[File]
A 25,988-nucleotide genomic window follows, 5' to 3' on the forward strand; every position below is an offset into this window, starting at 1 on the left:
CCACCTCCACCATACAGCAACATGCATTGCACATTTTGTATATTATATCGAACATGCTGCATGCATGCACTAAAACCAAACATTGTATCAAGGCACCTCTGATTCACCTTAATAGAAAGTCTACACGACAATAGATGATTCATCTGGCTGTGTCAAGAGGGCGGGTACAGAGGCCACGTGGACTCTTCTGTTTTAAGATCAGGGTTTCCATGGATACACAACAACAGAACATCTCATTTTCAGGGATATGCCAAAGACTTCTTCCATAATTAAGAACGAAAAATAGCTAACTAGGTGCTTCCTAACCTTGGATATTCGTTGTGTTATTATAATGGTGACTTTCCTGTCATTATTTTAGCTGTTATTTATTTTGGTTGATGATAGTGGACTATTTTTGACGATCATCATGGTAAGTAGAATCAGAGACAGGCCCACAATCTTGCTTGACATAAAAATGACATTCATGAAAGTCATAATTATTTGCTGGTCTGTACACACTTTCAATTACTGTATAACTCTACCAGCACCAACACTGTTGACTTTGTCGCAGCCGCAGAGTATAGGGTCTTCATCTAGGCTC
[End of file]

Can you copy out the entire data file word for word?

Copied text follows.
A 25,988-nucleotide genomic window follows, 5' to 3' on the forward strand; every position below is an offset into this window, starting at 1 on the left:
CCACCTCCACCATACAGCAACATGCATTGCACATTTTGTATATTATATCGAACATGCTGCATGCATGCACTAAAACCAAACATTGTATCAAGGCACCTCTGATTCACCTTAATAGAAAGTCTACACGACAATAGATGATTCATCTGGCTGTGTCAAGAGGGCGGGTACAGAGGCCACGTGGACTCTTCTGTTTTAAGATCAGGGTTTCCATGGATACACAACAACAGAACATCTCATTTTCAGGGATATGCCAAAGACTTCTTCCATAATTAAGAACGAAAAATAGCTAACTAGGTGCTTCCTAACCTTGGATATTCGTTGTGTTATTATAATGGTGACTTTCCTGTCATTATTTTAGCTGTTATTTATTTTGGTTGATGATAGTGGACTATTTTTGACGATCATCATGGTAAGTAGAATCAGAGACAGGCCCACAATCTTGCTTGACATAAAAATGACATTCATGAAAGTCATAATTATTTGCTGGTCTGTACACACTTTCAATTACTGTATAACTCTACCAGCACCAACACTGTTGACTTTGTCGCAGCCGCAGAGTATAGGGTCTTCATCTAGGCTC